Talos Vulnerability Report

TALOS-2017-0395

Simple DirectMedia Layer Create RGB Surface Code Execution Vulnerability

October 10, 2017
CVE Number

CVE-2017-2888

Summary

An exploitable integer overflow vulnerability exists when creating a new RGB Surface in SDL 2.0.5. A specially crafted file can cause an integer overflow resulting in too little memory being allocated which can lead to a buffer overflow and potential code execution. An attacker can provide a specially crafted image file to trigger this vulnerability.

Tested Versions

Simple DirectMedia Layer 2.0.5

Product URLs

https://www.libsdl.org/

CVSSv3 Score

8.8 - CVSS:3.0/AV:N/AC:L/PR:N/UI:R/S:U/C:H/I:H/A:H

CWE

CWE-190: Integer Overflow or Wraparound

Details

SDL is a cross-platform library that is designed to provide low-level access to various hardware using OpenGL and Direct3D. The various users of the library include games, video playback software (including VLC), and emulators.

An integer overflow vulnerability exits when creating new RGB surfaces via the call to CreateRGBSurface. The function is defined at line 114 in src\video\SDL_surface.c:

113 SDL_Surface *
114     SDL_CreateRGBSurface(Uint32 flags,
115           int width, int height, int depth,
116           Uint32 Rmask, Uint32 Gmask, Uint32 Bmask, Uint32 Amask)

This function will subsequently call the function: SDL_CreateRGBSurfaceWithFormat():

127 SDL_CreateRGBSurfaceWithFormat(flags, width, height, depth, format);

This function will take the width and height arguments as well as the bytes\_per\_pixel, passed in by the file format, and use them all to allocate memory:

56  surface->w = width;
57  surface->h = height;
58  surface->pitch = SDL_CalculatePitch(surface);

It will calculate the pitch at line 58, which is essentially a multiplication of the width with the bytes_per_pixel with alignment.

Then at line 83, it uses the pitch and the height to calculate the amount of memory that should be allocated:

82  if (surface->w && surface->h) {
83        surface->pixels = SDL_malloc(surface->h * surface->pitch);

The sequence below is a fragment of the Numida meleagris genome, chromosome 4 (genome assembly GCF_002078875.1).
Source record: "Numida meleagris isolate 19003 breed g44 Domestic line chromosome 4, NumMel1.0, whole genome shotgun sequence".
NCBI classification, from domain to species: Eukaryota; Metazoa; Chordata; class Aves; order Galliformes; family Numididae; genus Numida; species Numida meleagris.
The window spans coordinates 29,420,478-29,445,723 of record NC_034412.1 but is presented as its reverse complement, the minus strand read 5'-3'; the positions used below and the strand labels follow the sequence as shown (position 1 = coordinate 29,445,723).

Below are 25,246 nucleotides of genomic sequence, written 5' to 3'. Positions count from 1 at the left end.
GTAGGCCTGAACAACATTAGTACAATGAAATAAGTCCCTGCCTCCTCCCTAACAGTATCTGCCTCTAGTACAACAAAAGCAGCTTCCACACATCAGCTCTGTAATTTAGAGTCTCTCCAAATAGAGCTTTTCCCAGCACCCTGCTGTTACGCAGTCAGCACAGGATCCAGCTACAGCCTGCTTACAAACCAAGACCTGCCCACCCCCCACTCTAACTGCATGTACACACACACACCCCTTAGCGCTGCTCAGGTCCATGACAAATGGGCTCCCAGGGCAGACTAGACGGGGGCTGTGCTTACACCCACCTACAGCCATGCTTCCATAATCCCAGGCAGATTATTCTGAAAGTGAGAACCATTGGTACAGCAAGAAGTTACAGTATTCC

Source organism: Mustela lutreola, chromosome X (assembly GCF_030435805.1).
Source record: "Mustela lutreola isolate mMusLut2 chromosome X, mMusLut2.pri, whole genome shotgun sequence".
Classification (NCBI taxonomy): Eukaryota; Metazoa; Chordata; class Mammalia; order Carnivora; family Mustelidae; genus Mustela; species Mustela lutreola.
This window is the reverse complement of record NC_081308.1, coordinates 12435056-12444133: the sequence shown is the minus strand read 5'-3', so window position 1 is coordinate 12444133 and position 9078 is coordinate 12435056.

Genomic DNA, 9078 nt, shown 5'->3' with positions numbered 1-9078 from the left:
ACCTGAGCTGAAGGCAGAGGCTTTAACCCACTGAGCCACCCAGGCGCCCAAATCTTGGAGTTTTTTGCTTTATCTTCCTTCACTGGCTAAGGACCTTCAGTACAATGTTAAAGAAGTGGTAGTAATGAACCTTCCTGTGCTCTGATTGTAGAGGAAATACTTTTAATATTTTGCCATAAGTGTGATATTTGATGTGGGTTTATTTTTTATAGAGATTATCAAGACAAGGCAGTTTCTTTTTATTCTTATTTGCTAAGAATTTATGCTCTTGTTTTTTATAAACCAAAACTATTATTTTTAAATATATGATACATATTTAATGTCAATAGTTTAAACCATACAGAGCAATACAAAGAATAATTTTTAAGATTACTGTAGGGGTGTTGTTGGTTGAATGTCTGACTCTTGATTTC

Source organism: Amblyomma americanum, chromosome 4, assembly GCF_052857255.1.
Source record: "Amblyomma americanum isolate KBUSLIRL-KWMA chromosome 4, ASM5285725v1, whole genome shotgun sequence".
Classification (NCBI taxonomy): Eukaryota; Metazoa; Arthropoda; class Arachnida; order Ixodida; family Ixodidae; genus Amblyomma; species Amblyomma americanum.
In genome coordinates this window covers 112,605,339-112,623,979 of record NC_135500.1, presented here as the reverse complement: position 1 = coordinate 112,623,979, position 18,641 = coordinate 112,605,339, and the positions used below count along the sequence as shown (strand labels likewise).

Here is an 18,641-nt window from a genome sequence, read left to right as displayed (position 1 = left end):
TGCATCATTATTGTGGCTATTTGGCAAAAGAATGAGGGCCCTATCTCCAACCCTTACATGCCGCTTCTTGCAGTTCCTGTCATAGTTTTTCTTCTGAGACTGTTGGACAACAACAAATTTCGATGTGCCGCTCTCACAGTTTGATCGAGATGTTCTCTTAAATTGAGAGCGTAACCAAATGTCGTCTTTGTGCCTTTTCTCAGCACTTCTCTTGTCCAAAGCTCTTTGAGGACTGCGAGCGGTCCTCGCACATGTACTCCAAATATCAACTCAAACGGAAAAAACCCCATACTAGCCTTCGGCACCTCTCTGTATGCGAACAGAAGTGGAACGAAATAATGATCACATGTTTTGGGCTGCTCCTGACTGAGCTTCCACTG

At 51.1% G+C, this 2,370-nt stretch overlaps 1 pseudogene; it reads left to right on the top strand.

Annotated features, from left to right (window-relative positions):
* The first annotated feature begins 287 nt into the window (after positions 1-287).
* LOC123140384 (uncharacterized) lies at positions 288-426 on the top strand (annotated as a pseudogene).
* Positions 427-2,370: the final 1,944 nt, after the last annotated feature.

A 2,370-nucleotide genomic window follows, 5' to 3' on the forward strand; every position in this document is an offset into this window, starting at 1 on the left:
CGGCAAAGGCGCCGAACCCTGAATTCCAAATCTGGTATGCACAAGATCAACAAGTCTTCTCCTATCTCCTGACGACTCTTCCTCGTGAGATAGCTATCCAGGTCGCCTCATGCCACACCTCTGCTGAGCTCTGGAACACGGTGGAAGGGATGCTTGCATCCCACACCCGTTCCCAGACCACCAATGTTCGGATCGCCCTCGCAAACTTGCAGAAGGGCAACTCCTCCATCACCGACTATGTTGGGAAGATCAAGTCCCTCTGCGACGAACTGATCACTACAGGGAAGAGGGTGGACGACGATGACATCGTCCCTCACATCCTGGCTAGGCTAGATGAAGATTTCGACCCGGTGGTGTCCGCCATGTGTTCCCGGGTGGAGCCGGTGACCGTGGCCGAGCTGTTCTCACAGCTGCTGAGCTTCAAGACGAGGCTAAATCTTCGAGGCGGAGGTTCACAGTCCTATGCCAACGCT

Given that there are no checks to make sure the multiplications don't overflow, this will result in an integer overflow where too little memory might be allocated, resulting in a heap-based buffer overflow when attempting to write to this memory.

The CreateRGBSurface function is used in many image formats in SDL_Image and can thus result in potential buffer overflows in many file formats. As an example here we provide the use of the function in the XCF format.

In SDLimage in IMGxcf.c the height and width will be read directly from the file in the function readxcfheader, defined at line 296:

302  h->width       = SDL_ReadBE32 (src);
303  h->height      = SDL_ReadBE32 (src);

This function will be used in the function IMGLoadXCFRW defined at line 692:

714 head = read_xcf_header (src);

Next it will allocate a surface for the various layers that may exist in the file:

747 lays = SDL_CreateRGBSurface(SDL_SWSURFACE, head->width, head->height, 32,
  748                         0x00FF0000,0x0000FF00,0x000000FF,0xFF000000);

And will then for each layer in the file, read in the layer and save it to the surface:

756 for (i = offsets; i > 0; i--) {
757     SDL_Rect rs, rd;
758     SDL_RWseek (src, head->layer_file_offsets [i-1], RW_SEEK_SET);
760     layer = read_xcf_layer (src);
761     do_layer_surface (lays, src, head, layer, load_tile);

The function do_layer_surface will subsequently write to the memory allocated in the pixels variable in loops:

  590 for (y=ty; y < ty+oy; y++) {
  591  row = (Uint32 *)((Uint8 *)surface->pixels + y*surface->pitch + tx*4);
  592  switch (hierarchy->bpp) {
  593   case 4:
  594    for (x=tx; x < tx+ox; x++)
  595       *row++ = Swap32 (*p++);
  596    break;

If an attacker has selected the height and width in such a way that the multiplication causes an integer overflow, then too little memory will have been allocated and the code at line 595 will result in an out of bounds write, potentially resulting in code execution.

Timeline

2017-10-06 - Vendor Disclosure
2017-10-10 - Public Release

Credit

Discovered by Yves Younan of Cisco Talos.